I really lost control eating these… they were delicious. In the top photo ^ you can get a sense of the marinade it was in. Sesame oil, ground pepper and star of anis all contributed to the always wonderful experience of popping the little beans into your mouth.
What enjoyment I had nibbling on the appetisers increased tenfold with the first dish: Fried Clams.
Wow…. I really wish I could go back and relive that dish again. Of course, this is only suitable for those seafood fans out there… but honestly, I think these clams could convince almost anyone to start eating shellfish. Cooked and served with coriander, chili and strips of ginger in a soy-based sauce, it was honest, real food at its best.
Next came our Frog dish, which was a little too salty for my liking but still saved to a certain extent by the great flavour and garnishes that supported it. Fried to that point where the sauce seeps in and it gets soft/crispy, the onions and greens kind of stole the show for me. In any case it’s definitely a fun dish to trick your anti-Frog eating friends into eating as it is quite impossible to tell what kind of mystery meat is on the menu with the naked eye.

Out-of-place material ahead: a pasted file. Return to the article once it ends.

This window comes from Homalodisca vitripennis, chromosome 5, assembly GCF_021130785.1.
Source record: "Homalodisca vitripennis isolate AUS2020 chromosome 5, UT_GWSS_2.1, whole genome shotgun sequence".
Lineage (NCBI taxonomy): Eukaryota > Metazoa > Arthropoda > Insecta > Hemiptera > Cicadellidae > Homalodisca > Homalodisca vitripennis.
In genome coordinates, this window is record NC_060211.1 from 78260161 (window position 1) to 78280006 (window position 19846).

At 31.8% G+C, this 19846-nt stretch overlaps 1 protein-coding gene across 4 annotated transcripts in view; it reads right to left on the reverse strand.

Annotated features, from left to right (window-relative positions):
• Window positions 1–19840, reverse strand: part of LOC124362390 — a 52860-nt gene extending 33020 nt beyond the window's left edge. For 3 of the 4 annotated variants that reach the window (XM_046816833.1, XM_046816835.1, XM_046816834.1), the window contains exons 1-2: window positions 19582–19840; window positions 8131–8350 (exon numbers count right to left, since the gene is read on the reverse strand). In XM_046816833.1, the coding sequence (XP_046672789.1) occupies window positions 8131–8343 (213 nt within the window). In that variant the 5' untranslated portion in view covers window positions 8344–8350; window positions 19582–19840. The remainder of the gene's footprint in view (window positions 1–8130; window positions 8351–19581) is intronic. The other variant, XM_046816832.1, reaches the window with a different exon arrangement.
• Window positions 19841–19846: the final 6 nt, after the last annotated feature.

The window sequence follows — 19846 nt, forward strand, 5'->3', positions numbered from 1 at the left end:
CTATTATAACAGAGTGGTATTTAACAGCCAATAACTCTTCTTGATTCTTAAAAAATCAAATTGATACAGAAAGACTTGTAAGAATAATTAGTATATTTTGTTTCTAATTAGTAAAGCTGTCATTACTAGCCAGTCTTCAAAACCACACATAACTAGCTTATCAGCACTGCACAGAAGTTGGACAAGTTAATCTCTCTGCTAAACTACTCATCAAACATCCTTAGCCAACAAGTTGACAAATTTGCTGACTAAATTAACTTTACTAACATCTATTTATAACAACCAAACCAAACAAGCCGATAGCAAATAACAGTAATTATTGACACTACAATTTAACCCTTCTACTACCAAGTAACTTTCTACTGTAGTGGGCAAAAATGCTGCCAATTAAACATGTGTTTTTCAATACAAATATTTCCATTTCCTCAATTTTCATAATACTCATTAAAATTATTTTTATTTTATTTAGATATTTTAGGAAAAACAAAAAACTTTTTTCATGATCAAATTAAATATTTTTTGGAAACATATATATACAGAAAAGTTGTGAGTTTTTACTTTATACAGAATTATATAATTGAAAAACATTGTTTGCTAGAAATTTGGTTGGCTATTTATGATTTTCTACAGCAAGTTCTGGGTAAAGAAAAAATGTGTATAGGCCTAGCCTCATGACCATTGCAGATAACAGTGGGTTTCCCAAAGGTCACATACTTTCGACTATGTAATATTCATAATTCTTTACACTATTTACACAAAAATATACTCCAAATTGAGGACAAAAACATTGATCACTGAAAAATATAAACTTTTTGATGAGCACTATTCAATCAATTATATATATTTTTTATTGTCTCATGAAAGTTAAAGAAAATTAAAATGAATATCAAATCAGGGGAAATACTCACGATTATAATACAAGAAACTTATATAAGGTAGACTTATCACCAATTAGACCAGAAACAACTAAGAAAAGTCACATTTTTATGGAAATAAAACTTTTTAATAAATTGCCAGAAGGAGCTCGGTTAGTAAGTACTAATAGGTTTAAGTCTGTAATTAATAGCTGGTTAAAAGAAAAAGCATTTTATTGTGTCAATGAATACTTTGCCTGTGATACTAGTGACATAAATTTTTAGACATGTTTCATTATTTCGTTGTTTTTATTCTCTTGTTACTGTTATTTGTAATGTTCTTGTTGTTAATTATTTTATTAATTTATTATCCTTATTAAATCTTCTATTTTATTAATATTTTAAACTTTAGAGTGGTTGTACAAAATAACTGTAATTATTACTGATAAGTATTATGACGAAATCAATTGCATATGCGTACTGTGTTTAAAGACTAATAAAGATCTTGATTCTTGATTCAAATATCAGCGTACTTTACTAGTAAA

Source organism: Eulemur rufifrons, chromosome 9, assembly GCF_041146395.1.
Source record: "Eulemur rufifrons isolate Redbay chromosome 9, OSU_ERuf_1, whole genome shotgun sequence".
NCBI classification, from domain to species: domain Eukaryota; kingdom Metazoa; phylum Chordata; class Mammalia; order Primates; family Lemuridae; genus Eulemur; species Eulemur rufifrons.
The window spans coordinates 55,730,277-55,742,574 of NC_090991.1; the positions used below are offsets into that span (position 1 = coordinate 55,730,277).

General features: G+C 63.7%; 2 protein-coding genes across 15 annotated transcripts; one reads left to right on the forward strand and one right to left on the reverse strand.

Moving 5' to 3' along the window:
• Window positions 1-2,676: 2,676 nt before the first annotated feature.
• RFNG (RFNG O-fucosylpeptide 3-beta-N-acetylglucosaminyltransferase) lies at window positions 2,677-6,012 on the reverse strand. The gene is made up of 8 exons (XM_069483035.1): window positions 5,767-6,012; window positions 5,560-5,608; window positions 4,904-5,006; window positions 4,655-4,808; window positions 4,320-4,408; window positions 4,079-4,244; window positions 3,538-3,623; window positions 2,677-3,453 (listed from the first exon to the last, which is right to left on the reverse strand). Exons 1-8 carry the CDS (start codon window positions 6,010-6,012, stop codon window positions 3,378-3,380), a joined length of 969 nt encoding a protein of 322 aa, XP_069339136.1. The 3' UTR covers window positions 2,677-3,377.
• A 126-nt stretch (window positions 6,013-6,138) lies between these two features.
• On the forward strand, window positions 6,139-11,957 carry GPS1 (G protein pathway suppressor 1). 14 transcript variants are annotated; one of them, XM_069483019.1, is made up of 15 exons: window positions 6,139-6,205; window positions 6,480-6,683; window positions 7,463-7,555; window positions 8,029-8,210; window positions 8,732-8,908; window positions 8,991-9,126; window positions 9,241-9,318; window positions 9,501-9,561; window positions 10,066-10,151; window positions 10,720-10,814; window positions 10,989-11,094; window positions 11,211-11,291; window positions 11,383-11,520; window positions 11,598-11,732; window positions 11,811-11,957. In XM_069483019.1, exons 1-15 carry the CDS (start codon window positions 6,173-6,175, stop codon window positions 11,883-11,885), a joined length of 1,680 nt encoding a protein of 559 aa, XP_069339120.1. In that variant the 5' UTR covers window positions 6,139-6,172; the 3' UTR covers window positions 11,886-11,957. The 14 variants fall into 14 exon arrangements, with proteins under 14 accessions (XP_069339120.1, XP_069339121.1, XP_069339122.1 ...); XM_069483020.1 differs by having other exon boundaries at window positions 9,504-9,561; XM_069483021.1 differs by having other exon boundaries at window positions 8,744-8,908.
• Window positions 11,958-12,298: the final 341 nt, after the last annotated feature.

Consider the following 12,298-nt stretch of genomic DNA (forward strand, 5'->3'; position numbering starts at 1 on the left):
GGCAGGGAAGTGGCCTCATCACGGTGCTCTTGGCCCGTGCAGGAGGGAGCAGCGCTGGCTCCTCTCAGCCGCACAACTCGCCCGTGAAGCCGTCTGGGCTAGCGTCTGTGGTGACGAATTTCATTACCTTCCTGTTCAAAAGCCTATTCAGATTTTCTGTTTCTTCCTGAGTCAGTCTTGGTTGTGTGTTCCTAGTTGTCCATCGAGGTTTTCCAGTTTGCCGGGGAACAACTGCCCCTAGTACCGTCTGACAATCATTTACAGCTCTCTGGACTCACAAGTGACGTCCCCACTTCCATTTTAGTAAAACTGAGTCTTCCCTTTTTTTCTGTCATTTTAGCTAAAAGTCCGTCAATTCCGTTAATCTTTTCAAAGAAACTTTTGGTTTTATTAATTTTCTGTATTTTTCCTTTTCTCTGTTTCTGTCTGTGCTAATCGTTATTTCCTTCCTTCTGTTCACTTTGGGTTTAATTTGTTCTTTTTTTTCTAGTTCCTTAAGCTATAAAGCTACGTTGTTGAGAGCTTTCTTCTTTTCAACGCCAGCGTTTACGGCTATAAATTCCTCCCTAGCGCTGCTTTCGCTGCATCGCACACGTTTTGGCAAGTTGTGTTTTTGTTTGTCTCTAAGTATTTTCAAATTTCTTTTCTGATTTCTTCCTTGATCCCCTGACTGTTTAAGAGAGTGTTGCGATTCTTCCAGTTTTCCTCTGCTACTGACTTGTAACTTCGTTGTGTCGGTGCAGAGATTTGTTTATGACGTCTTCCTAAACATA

Day 2: Arcades, Gaming, Bowling and more…
Day 2 was spent wandering the city’s popular shopping districts and checking out some local gaming arcades and internet cafes. Hong Kong pales in comparison when it comes to the kind of cyber-geek fantasy land that you can find in Taipei… I was lucky enough to have a great friend, Jon, to show me around with his cousin Colin.
That night we celebrated Jon’s girl cousin’s 23rd birthday at Strike, a club in Taipei. I’m starting to think that there are many things Taipei does better than Hong Kong cuz get this, Strike was a full-scale club with bar, dance floor, VIP, pool table, darts, SHARK TANK, and FOUR bowling alleys. Not to mention, about a dozen toilet cubicles in the lady’s room which were extremely clean and well lit – that really astounded me, clubs usually never give a crap about how many women are dying in a queue of drunk chicks in line to use a single toilet. Club from convenience and amenities heaven, one might say.
We had a blast and enjoyed some very fried and very MSG bar snacks to accompany a night of hearty drinking.
Day 3: Day turns into night at… SHILIN NIGHT MARKET